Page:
Current carbon cycle models may underestimate the amount of carbon dioxide released from the soil during rainy seasons in temperate forests like those found in the northeast United States, according to Penn State researchers. Tree roots and microbes use oxygen to convert organic carbon in the soil to carbon dioxide (CO2) for energy through a process called aerobic respiration.
This release of CO2 from soils to the atmosphere represents the largest flux of carbon from terrestrial ecosystems, making it a key component of the global carbon budget. Aerobic respiration is the dominant process contributing to this flux, but the researchers found that under wet conditions, anaerobic respiration — or respiration without oxygen — also significantly contributes to the flux. Caitlin Hodges, a doctoral candidate in the Department of Ecosystem Science and Management, said:
“In current models, amounts of carbon dioxide and oxygen are controlled by the consumption of oxygen and the production of carbon dioxide through aerobic respiration.
“It’s usually a one-to-one relationship of consumption and production. But we found that, especially in summer, there was a significant signal of anaerobic respiration caused by the roots having a higher demand for oxygen and outcompeting the microbes. The microbes then have to switch over to using anaerobic respiration.”
One benchmark for interpreting soil processes affected by soil carbon dioxide and oxygen is to calculate the apparent respiratory quotient (ARQ), which combines carbon dioxide and oxygen concentrations into one value. Hodges added:
“If ARQ equals one, that means that aerobic respiration is the controlling process. If there is a significant deviation from one, then that tells us something else is controlling the soil gas concentrations.”
The scientists studied soil respiration in a shale watershed and a sandstone watershed in the National Science Foundation-funded Susquehanna Shale Hills Critical Zone Observatory.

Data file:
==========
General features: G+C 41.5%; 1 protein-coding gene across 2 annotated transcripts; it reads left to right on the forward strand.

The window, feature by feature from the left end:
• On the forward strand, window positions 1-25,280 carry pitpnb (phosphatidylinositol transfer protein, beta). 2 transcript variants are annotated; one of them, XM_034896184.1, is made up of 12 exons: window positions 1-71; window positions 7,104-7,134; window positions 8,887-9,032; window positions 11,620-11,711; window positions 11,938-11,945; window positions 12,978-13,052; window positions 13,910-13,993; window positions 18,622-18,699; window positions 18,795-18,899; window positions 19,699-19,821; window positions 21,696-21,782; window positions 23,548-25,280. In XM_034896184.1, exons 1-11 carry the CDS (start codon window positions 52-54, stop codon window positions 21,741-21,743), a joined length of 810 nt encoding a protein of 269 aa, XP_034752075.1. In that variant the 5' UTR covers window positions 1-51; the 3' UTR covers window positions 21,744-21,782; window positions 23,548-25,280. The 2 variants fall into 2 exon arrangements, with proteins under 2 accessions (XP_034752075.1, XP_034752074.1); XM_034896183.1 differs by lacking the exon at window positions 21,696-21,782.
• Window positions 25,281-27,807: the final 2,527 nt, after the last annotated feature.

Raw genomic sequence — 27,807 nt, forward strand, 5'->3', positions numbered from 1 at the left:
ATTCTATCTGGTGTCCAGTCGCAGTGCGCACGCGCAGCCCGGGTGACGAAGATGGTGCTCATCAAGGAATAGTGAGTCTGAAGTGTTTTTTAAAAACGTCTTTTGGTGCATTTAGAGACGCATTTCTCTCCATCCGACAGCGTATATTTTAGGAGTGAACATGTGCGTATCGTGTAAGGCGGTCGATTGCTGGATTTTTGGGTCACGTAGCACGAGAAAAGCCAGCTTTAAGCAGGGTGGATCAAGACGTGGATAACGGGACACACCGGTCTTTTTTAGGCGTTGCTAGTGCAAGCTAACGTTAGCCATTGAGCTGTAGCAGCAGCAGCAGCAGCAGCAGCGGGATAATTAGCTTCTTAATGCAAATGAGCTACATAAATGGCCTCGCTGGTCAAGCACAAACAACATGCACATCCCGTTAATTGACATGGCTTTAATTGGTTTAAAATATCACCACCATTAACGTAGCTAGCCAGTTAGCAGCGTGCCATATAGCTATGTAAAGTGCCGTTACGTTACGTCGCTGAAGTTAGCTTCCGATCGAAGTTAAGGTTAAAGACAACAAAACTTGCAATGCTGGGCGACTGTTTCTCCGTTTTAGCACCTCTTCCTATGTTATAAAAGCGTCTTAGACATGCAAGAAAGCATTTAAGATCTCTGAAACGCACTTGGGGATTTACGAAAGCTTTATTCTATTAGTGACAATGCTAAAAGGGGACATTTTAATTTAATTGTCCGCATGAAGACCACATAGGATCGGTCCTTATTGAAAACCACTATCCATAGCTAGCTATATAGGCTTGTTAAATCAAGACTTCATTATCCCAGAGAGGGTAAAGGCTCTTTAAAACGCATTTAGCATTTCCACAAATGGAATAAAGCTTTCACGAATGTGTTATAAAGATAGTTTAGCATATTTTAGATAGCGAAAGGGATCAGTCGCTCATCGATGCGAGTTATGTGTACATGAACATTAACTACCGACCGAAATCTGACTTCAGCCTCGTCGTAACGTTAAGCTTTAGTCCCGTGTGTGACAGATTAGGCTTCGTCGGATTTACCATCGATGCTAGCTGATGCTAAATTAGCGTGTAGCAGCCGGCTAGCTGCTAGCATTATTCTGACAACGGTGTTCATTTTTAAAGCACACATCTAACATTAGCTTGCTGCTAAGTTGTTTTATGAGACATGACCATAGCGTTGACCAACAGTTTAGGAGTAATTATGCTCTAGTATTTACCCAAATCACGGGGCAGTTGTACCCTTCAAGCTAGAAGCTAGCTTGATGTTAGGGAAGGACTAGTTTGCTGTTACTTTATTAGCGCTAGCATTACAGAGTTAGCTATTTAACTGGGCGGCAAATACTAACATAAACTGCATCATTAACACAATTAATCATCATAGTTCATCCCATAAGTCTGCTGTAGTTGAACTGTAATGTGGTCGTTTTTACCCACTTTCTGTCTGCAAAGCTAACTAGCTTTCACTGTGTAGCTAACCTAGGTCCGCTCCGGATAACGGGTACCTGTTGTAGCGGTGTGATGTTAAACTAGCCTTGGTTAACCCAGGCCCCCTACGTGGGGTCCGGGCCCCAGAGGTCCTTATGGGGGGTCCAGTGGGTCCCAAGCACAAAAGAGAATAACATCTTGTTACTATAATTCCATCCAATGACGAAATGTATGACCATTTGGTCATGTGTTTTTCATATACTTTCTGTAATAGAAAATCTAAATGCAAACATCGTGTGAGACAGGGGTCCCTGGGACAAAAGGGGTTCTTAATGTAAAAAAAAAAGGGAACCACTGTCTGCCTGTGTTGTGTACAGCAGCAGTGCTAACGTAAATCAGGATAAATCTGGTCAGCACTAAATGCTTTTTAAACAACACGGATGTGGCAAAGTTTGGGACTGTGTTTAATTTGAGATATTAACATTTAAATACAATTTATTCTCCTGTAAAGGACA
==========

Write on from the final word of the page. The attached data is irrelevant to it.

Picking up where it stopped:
They measured soil carbon dioxide and oxygen levels about 8 and 16 inches below ground and just above the bedrock layer where the soil ends. Susan Brantley, distinguished professor of geosciences and director of the Earth and Environmental Systems Institute (EESI) at Penn State, said:
“Caitlin interpreted gas sampled from soil somewhat like a policeman interprets the breathalyzer test of a tipsy driver. The chemistry of the gas stuck in the soil yields a picture of what the bacteria are doing.”
The team found that ARQ sometimes signaled significant anaerobic respiration by the microbes. During anaerobic respiration, the microbes shifted from using oxygen to oxidized metals, like iron and manganese, for growth. Jason Kaye, professor of soil biogeochemistry, said:
“When we see large numbers in the ARQ, it means we have more carbon dioxide than the oxygen levels would suggest.
“How can that happen? It can happen because CO2 is being produced without oxygen consumption, and that’s exactly what an anaerobic process is. That’s what these large numbers mean. You’re seeing more carbon dioxide than you would expect from aerobic respiration.”
The Penn State team’s research, reported in the Soil Science Society of America Journal, is the first to use ARQ to find evidence of a seasonal pattern of anaerobic respiration in temperate forests. The researchers also calculated the total amount of carbon dioxide — 36 grams per square meter — that leaves the soil system every year due to anaerobic respiration.
They said the conservative estimate constitutes 10 percent of all respiration done by soil microbes at their research sites, which is a large number since scientists don’t think of these humid temperate forests as posting much anaerobic respiration. Hodges said:
“It’s expected that the northeastern United States will have increased rainfall with climate change. We expect that this anaerobic respiration will become a more dominant process in these forest systems, and our soil carbon models don’t yet take this into account.”
Brantley said novel approaches like soil gas sampling are needed to understand how soils will respond to changing climate.
Provided by: Francisco Tutella, Pennsylvania State University [Note: Materials may be edited for content and length.]